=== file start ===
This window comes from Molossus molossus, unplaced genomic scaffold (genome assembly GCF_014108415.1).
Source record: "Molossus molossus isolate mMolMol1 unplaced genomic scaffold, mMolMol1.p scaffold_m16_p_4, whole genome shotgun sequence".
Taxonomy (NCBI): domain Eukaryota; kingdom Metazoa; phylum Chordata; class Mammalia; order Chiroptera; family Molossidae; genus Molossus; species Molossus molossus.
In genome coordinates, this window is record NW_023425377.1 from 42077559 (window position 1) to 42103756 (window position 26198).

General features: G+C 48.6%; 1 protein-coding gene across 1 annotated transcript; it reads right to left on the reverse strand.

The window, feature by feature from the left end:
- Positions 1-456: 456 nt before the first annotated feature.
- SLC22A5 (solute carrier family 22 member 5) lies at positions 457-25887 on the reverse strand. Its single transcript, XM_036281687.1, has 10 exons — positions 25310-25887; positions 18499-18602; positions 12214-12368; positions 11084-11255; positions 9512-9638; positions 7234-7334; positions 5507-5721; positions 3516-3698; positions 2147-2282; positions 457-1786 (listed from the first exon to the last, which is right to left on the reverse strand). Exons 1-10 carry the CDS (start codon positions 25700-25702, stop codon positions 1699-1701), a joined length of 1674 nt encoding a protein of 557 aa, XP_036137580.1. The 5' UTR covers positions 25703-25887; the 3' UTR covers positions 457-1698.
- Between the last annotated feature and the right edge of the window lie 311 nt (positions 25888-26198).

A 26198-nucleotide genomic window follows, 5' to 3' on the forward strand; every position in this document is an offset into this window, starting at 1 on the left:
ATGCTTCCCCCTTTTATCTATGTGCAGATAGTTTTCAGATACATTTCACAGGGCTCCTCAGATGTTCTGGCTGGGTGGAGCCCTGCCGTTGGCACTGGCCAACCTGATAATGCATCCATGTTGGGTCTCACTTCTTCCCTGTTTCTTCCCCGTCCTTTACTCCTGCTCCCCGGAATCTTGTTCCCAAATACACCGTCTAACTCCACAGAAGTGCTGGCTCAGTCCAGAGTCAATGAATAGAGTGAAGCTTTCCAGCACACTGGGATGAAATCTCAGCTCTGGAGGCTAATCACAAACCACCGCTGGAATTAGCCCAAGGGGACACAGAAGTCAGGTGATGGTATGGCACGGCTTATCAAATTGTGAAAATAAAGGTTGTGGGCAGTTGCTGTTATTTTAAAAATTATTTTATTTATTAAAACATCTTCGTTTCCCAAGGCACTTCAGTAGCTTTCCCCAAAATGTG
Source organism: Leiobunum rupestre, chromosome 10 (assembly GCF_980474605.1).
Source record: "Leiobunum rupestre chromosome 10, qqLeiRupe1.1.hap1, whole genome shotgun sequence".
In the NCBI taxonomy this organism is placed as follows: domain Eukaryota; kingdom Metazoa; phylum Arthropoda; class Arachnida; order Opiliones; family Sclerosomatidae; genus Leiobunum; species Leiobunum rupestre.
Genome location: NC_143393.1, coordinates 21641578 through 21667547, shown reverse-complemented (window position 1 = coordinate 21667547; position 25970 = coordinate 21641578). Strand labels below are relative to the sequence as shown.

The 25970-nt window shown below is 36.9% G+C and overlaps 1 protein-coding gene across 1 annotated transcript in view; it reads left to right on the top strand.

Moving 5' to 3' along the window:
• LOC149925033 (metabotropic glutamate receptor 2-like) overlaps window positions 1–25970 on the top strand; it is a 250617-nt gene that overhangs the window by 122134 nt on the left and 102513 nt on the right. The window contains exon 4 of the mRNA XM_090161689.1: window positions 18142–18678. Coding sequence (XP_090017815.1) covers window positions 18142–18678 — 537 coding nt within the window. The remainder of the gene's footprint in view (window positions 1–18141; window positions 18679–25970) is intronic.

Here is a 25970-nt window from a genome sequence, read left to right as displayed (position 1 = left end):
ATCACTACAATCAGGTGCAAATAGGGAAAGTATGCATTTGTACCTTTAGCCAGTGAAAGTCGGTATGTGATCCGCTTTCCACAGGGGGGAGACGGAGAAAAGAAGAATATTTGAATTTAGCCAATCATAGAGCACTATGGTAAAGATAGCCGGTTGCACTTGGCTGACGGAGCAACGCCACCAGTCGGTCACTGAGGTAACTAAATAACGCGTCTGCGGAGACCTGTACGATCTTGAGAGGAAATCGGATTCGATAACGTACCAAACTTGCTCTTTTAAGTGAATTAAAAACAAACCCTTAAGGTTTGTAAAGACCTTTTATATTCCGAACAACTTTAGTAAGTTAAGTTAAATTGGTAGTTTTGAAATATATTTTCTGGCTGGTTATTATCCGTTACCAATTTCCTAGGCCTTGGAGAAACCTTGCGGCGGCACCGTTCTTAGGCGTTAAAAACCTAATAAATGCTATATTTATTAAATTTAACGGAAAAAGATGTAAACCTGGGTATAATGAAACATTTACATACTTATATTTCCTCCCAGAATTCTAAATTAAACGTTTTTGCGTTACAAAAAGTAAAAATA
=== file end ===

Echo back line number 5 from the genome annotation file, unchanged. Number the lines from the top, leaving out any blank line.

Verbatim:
General features: G+C 48.6%; 1 protein-coding gene across 1 annotated transcript; it reads right to left on the reverse strand.